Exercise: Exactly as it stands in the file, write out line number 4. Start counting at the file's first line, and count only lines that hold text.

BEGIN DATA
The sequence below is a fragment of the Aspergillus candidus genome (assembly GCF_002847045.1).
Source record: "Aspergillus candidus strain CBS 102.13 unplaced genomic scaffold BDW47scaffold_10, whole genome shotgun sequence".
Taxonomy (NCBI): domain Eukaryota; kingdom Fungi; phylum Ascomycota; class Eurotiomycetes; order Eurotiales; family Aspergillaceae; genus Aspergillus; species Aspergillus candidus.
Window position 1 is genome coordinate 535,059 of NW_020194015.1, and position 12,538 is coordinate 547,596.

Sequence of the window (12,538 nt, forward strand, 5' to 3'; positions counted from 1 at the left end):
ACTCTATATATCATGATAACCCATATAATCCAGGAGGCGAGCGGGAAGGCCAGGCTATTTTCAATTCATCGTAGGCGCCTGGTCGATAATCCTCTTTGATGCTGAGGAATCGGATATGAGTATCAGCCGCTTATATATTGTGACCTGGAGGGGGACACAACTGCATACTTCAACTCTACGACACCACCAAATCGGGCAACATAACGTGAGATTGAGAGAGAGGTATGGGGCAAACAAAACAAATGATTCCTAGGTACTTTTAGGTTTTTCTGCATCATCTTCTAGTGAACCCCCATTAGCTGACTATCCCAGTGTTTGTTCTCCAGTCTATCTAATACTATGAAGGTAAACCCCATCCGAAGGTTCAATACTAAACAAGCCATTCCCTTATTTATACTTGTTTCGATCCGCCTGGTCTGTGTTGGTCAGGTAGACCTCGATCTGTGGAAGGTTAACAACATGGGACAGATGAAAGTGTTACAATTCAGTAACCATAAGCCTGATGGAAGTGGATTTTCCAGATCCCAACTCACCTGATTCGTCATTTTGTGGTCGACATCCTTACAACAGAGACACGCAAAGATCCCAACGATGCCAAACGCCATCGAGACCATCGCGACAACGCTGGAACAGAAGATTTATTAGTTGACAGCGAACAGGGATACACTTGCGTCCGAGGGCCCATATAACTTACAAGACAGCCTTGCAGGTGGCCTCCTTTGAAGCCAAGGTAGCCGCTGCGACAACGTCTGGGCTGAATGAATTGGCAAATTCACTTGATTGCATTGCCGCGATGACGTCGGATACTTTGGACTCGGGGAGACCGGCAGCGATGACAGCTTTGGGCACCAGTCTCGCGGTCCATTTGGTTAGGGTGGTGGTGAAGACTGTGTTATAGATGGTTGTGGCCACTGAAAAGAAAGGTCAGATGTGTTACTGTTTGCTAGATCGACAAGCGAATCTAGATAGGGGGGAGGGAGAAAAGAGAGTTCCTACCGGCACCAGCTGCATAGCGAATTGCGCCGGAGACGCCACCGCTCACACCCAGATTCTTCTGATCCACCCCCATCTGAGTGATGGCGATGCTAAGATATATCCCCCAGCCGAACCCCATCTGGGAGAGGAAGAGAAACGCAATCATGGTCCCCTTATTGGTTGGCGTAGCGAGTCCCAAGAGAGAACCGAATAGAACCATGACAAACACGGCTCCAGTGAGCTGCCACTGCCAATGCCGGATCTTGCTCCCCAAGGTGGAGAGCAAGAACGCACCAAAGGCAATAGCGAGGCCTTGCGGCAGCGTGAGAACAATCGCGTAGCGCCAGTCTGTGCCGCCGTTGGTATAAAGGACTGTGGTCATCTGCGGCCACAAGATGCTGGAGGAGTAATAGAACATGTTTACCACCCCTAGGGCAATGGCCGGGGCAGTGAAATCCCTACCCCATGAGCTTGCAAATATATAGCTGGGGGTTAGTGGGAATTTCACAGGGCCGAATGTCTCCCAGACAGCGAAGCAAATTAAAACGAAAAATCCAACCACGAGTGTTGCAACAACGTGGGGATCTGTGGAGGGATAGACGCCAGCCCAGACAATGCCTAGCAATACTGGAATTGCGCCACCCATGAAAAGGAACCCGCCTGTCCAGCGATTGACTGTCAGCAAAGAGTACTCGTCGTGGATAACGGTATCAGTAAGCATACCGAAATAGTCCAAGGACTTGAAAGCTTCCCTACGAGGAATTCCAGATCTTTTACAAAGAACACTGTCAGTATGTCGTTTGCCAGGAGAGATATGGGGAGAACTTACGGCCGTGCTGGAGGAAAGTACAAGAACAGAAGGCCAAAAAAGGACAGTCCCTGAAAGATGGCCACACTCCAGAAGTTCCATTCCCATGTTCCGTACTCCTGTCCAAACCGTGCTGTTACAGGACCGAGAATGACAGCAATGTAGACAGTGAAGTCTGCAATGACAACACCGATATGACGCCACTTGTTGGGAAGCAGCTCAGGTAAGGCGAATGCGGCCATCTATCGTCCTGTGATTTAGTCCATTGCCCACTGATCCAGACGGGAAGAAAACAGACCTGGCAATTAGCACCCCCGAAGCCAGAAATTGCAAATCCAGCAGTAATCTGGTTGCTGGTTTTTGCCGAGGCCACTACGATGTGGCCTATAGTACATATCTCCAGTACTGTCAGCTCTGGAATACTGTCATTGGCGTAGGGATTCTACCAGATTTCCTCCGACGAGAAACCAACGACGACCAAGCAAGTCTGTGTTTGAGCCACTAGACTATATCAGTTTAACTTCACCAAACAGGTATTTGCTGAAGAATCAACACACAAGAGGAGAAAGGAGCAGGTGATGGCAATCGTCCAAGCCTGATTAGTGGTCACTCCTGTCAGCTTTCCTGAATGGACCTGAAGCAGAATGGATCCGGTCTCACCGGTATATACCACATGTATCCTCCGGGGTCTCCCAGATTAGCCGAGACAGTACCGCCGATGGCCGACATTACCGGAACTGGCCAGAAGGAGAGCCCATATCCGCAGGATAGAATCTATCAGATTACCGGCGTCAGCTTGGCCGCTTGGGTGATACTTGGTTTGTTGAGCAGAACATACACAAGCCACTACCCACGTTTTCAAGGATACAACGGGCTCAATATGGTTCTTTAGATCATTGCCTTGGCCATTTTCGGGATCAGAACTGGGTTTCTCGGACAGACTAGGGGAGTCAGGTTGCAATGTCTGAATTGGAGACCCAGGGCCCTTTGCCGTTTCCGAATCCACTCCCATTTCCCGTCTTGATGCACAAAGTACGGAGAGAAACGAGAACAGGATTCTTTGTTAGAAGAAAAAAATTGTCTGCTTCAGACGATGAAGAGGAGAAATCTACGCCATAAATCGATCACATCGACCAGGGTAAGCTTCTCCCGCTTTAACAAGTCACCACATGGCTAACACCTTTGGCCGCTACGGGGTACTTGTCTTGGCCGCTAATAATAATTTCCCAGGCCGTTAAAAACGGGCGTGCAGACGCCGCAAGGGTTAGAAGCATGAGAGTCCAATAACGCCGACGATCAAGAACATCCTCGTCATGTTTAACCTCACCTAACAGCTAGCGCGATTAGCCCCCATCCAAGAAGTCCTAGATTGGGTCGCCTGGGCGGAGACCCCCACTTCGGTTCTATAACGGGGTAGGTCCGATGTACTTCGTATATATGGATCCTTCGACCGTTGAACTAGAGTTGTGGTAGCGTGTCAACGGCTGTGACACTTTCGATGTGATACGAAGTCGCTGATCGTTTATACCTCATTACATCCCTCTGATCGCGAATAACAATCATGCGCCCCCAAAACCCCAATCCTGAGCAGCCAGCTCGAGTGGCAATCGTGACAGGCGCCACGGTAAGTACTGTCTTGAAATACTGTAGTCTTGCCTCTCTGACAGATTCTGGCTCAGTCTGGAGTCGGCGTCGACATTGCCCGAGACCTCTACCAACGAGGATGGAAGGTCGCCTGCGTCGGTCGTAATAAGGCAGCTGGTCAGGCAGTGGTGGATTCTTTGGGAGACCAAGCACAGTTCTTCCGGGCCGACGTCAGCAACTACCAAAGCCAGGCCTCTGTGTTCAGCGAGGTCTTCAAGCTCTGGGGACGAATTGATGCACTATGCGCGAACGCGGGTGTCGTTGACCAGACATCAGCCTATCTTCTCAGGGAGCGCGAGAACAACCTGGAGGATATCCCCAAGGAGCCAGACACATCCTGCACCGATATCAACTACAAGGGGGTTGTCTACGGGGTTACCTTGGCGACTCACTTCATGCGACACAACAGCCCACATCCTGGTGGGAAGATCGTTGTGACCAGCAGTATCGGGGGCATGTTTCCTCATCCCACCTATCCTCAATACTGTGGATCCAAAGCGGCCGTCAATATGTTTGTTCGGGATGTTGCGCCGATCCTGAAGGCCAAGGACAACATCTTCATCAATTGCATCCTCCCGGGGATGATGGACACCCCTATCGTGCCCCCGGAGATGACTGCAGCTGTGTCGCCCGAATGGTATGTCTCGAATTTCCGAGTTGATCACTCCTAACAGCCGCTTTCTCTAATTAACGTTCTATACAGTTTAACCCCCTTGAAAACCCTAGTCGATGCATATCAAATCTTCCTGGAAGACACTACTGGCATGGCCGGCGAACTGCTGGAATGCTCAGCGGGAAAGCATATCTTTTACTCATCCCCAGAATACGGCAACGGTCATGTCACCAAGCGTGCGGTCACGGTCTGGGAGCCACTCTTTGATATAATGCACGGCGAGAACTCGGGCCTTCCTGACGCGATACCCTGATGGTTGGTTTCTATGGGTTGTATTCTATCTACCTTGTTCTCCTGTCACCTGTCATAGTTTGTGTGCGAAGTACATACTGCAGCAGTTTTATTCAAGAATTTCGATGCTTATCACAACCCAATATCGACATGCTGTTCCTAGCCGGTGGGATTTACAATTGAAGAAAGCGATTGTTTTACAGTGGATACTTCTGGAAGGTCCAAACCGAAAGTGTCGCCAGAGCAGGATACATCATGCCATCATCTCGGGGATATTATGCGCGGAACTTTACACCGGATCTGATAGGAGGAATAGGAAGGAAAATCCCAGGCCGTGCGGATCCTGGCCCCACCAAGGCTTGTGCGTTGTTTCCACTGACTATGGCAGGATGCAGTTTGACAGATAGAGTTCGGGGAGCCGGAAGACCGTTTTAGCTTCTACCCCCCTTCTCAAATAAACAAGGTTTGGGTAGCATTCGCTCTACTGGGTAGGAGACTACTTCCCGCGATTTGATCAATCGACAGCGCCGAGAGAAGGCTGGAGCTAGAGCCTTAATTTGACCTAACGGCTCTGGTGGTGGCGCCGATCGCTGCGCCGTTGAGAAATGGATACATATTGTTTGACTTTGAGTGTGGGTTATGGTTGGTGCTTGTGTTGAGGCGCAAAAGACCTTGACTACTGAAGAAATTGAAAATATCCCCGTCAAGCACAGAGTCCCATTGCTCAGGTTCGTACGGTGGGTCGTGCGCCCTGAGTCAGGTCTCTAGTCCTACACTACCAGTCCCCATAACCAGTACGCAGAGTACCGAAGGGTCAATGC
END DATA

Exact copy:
Window position 1 is genome coordinate 535,059 of NW_020194015.1, and position 12,538 is coordinate 547,596.